2.1.2. 10.9.3 Understand the importance of the Truman Doctrine and the Marshall Plan, which established the pattern for America's postwar policy of supplying economic and military aid to prevent the spread of Communism and the resulting economic and political competition in arenas such as Southeast Asia (i.e., the Korean War, Vietnam War), Cuba, and Africa.

2.1.3. 10.3.4 Trace the evolution of work and labor, including the demise of the slave trade and the effects of immigration, mining and manufacturing, division of labor, and the union movement.

2.1.4. 10.9.8 Discuss the establishment and work of the United Nations and the purposes and functions of the Warsaw Pact, SEATO, NATO, and the Organization of American States.

2.2. Constitutional Heritage

2.2.1. Democracy

2.2.2. 10.2.1 Compare the major ideas of philosophers and their effects on the democratic revolutions in England, the United States, France, and Latin America (e.g., John Locke, Charles-Louis Montesquieu, Jean-Jacques Rousseau, Simón Bolívar, Thomas Jefferson, James Madison).

2.2.3. 10.2.2 List the principles of the Magna Carta, the English Bill of Rights (1689), the American Declaration of Independence (1776), the French Declaration of the Rights of Man and the Citizen (1789), and the U.S. Bill of Rights (1791).

2.2.4. 10.2.3 Understand the unique character of the American Revolution, its spread to other parts of the world, and its continuing significance to other nations.

2.3. Civic Values, Rights and Responsibilities

2.3.1. US Constitution

2.3.2. 10.1.1 Analyze the similarities and differences in Judeo-Christian and Greco-Roman views of law, reason and faith, and duties of the individual.

2.3.3. 10.1.2 Trace the development of the Western political ideas of the rule of law and illegitimacy of tyranny, using selections from Plato's Republic and Aristotle's Politics.

2.3.4. 10.1.3 Consider the influence of the U.S. Constitution on political systems in the contemporary world.

3. Goal of Skills Attainment and Social Participation

3.1. Participation Skills

3.1.1. Participation

3.1.2. CCSS.ELA-Literacy.WHST.9-10.2.a Introduce a topic and organize ideas, concepts, and information to make important connections and distinctions; include formatting (e.g., headings), graphics (e.g., figures, tables), and multimedia when useful to aiding comprehension.

3.1.3. CCSS.ELA-Literacy.WHST.9-10.5 Develop and strengthen writing as needed by planning, revising, editing, rewriting, or trying a new approach, focusing on addressing what is most significant for a specific purpose and audience.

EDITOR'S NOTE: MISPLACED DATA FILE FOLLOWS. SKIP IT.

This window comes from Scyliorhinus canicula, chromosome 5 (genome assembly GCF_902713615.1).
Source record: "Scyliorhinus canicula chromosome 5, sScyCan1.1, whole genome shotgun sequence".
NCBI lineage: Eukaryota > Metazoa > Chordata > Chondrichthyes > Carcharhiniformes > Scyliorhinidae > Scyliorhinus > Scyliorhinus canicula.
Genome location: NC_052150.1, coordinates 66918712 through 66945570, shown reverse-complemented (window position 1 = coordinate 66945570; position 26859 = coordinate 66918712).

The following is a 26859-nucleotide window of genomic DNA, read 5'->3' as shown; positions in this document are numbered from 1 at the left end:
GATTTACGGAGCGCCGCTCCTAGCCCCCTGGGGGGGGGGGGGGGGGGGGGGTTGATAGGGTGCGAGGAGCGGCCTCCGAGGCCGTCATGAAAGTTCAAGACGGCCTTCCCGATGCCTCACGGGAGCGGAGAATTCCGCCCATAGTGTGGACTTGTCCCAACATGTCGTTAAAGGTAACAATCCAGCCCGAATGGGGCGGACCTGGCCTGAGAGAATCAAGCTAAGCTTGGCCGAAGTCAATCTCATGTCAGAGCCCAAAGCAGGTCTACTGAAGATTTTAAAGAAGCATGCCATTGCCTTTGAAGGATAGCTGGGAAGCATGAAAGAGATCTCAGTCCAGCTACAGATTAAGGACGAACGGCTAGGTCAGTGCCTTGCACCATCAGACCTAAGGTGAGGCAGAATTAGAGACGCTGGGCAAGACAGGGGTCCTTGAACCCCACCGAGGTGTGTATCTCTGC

3.1.4. CCSS.ELA-Literacy.WHST.9-10.6 Use technology, including the Internet, to produce, publish, and update individual or shared writing products, taking advantage of technology's capacity to link to other information and to display information flexibly and dynamically.

3.2. Critical Thinking Skills

3.2.1. Thinking Skills

3.2.2. CCSS.ELA-Literacy.RH.9-10.3 Analyze in detail a series of events described in a text; determine whether earlier events caused later ones or simply preceded them. H-SS AS: Students compare the present with the past, evaluating the consequences of past events and decisions and determining the lessons that were learned

3.2.3. CCSS.ELA-Literacy.RH.9-10.4 Determine the meaning of words and phrases as they are used in a text, including vocabulary describing political, social, or economic aspects of history/social science.

3.2.4. CCSS.ELA-Literacy.RH.9-10.9 Compare and contrast treatments of the same topic in several primary and secondary sources. H-SS AS: Students understand the meaning, implication, and impact of historical events and recognize that events could have taken other directions

3.3. Basic Study Skills

3.3.1. Studying

3.3.2. CCSS.ELA-Literacy.RH.9-10.1 Cite specific textual evidence to support analysis of primary and secondary sources, attending to such features as the date and origin of the information. H-S AS: Students use a variety of maps and documents to interpret human movement, including major patterns of domestic and international migration, changing environmental prefer¬ences and settlement patterns, the frictions that develop between population groups, and the diffusion of ideas, technological innovations, and goods

3.3.3. CCSS.ELA-Literacy.RH.9-10.2 Determine the central ideas or information of a primary or secondary source; provide an accurate summary of how key events or ideas develop over the course of the text.

3.3.4. CCSS.ELA-Literacy.WHST.9-10.9 Draw evidence from informational texts to support analysis, reflection, and research. H-SS AS: Students construct and test hypotheses; collect, evaluate, and employ information from multiple primary and secondary sources; and apply it in oral and written presentations.